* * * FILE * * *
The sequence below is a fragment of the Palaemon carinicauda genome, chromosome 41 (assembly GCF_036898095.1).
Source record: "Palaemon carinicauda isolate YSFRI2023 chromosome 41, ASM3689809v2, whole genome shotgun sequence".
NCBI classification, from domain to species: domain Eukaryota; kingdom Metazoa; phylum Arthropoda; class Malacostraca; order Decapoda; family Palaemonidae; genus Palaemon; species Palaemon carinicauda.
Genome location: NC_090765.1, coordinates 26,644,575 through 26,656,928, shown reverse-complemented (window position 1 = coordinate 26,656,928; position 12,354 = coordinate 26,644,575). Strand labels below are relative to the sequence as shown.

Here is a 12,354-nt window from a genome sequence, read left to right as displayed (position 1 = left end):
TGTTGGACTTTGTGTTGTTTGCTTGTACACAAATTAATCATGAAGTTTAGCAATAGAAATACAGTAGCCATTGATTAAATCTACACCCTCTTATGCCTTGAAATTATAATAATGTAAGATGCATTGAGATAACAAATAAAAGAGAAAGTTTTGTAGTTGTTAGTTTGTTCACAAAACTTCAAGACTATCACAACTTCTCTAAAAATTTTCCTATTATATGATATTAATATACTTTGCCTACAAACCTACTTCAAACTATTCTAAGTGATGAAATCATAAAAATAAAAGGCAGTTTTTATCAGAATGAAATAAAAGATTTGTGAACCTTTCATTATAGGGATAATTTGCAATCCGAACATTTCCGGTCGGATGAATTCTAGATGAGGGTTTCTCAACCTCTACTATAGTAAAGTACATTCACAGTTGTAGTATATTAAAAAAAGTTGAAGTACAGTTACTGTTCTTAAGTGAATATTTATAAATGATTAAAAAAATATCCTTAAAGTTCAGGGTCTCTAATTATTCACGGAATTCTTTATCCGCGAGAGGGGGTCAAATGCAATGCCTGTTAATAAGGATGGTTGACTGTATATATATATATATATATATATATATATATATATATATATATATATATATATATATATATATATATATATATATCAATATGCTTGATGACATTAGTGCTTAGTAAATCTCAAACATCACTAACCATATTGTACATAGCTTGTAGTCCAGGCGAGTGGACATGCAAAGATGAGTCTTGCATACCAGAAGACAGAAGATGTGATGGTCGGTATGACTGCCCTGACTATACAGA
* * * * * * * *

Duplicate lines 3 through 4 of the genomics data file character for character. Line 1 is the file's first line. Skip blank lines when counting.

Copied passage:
NCBI classification, from domain to species: domain Eukaryota; kingdom Metazoa; phylum Arthropoda; class Malacostraca; order Decapoda; family Palaemonidae; genus Palaemon; species Palaemon carinicauda.
Genome location: NC_090765.1, coordinates 26,644,575 through 26,656,928, shown reverse-complemented (window position 1 = coordinate 26,656,928; position 12,354 = coordinate 26,644,575). Strand labels below are relative to the sequence as shown.